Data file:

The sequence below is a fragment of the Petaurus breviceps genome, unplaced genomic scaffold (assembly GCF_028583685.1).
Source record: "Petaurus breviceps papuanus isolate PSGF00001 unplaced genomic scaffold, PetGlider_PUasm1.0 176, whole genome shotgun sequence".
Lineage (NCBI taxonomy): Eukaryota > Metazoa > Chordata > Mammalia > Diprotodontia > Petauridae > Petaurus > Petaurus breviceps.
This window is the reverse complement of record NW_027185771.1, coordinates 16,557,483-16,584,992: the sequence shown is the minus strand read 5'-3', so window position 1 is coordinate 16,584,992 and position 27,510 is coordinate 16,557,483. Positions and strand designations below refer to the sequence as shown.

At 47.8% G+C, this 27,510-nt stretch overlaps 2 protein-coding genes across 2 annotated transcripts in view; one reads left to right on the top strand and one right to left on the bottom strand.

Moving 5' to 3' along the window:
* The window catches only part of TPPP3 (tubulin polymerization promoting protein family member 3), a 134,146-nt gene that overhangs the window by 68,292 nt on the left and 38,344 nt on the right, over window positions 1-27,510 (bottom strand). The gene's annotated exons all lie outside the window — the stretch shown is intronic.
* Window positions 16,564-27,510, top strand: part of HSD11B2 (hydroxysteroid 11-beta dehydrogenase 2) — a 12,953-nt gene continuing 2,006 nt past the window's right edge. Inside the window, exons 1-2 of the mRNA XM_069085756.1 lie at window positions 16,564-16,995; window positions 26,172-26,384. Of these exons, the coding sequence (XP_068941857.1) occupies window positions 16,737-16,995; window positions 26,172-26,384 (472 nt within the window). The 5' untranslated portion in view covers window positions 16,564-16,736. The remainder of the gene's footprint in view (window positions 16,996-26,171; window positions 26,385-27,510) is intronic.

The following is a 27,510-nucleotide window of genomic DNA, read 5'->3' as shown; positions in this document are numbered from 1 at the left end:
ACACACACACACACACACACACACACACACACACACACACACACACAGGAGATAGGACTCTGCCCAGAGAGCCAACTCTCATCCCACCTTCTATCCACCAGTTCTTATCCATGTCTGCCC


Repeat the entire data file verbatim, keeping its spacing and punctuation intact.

The sequence below is a fragment of the Petaurus breviceps genome, unplaced genomic scaffold (assembly GCF_028583685.1).
Source record: "Petaurus breviceps papuanus isolate PSGF00001 unplaced genomic scaffold, PetGlider_PUasm1.0 176, whole genome shotgun sequence".
Lineage (NCBI taxonomy): Eukaryota > Metazoa > Chordata > Mammalia > Diprotodontia > Petauridae > Petaurus > Petaurus breviceps.
This window is the reverse complement of record NW_027185771.1, coordinates 16,557,483-16,584,992: the sequence shown is the minus strand read 5'-3', so window position 1 is coordinate 16,584,992 and position 27,510 is coordinate 16,557,483. Positions and strand designations below refer to the sequence as shown.

At 47.8% G+C, this 27,510-nt stretch overlaps 2 protein-coding genes across 2 annotated transcripts in view; one reads left to right on the top strand and one right to left on the bottom strand.

Moving 5' to 3' along the window:
* The window catches only part of TPPP3 (tubulin polymerization promoting protein family member 3), a 134,146-nt gene that overhangs the window by 68,292 nt on the left and 38,344 nt on the right, over window positions 1-27,510 (bottom strand). The gene's annotated exons all lie outside the window — the stretch shown is intronic.
* Window positions 16,564-27,510, top strand: part of HSD11B2 (hydroxysteroid 11-beta dehydrogenase 2) — a 12,953-nt gene continuing 2,006 nt past the window's right edge. Inside the window, exons 1-2 of the mRNA XM_069085756.1 lie at window positions 16,564-16,995; window positions 26,172-26,384. Of these exons, the coding sequence (XP_068941857.1) occupies window positions 16,737-16,995; window positions 26,172-26,384 (472 nt within the window). The 5' untranslated portion in view covers window positions 16,564-16,736. The remainder of the gene's footprint in view (window positions 16,996-26,171; window positions 26,385-27,510) is intronic.

The following is a 27,510-nucleotide window of genomic DNA, read 5'->3' as shown; positions in this document are numbered from 1 at the left end:
ACACACACACACACACACACACACACACACACACACACACACACACAGGAGATAGGACTCTGCCCAGAGAGCCAACTCTCATCCCACCTTCTATCCACCAGTTCTTATCCATGTCTGCCC